In our quest to understand trading options for income, we often consider whether more complex option strategies can outperform simple strategies. In this article, we compare the simple short Strangle to the more complex short Double Ratio Spread to determine which performs better.
A short Strangle is an undefined risk option strategy in which an OTM (out of the money) Call option is sold while concurrently selling an OTM Put option, resulting in premium received. The max gain is the premium; the max loss cannot be determined which is why this is called an undefined risk trade. A one lot Strangle requires just 2 options to be sold (1 option per leg).
A short Double Ratio Spread is a defined risk option strategy which combines two bear Ratio Spreads (Call and Put). A bear Call Ratio Spread occurs when an OTM Call option is sold while concurrently buying 2 or more further OTM Call options (typical ratios are 1:2, 2:3, etc.). A bear Put Ratio Spread occurs when an OTM Put option is sold while concurrently buying 2 or more further OTM Put options. Both the Call and Put ratio spreads are within the same option chain, with the short strikes equidistant from the underlying price. A one lot Double Ratio spread requires 6 options (3 options per leg).
Each leg of the Double Ratio Spread should yield a net credit. This will require making adjustments to the ratio and the width between the short and long strikes.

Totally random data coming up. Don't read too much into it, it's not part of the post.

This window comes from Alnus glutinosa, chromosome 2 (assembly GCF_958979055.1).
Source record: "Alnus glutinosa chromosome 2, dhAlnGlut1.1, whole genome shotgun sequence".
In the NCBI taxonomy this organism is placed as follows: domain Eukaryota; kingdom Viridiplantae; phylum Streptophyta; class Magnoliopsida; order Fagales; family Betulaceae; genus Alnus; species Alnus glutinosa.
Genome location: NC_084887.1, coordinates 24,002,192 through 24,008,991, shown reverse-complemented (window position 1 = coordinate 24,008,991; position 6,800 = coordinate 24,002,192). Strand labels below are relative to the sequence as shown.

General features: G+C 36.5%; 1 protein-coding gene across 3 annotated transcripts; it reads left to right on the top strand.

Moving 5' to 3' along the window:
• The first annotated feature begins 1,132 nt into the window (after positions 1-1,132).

To determine which strategy yields the best outcome, Tasty Trade recently conducted a test, over a five year period, of the following ETFs: EWW, GDX, IWM, and TLT. The test criteria was as follows: two positions were initiated if, at the beginning of each month, the ETF had an IV (implied volatility) Rank over 50% using the Monthly with 45 DTE (days till expiration). The first position was a 1 SD (standard deviation) short Strangle with a POP (probability of profit) of approximately 68%; the second position was a short Double Ratio with each short strike 1 point closer to ATM (at the money) than the Strangle, resulting in a POP less than 68% (to generate an equivalent credit).
The results: in all but one case (EWW), the Double Ratio had a slightly better P&L, with mixed results on both the percent winners and average ROC (return on capital).
In conclusion, while the Double Ratio Spread had a slightly better P&L, the Strangle would be the strategy of choice, for several reasons. First, the transaction costs for the Ratio Spread is 3-times greater (6 options vs. 2, for a 1 lot), which would wipe out the P&L advantage. Second, the more complex Ratio Spread requires more work to properly setup for each leg to yield a credit. And third, the more complex Ratio Spread will be more difficult to fill (and adjust).
If you would like to learn more about options, and how to generate consistent weekly income trading options, go to Options Annex.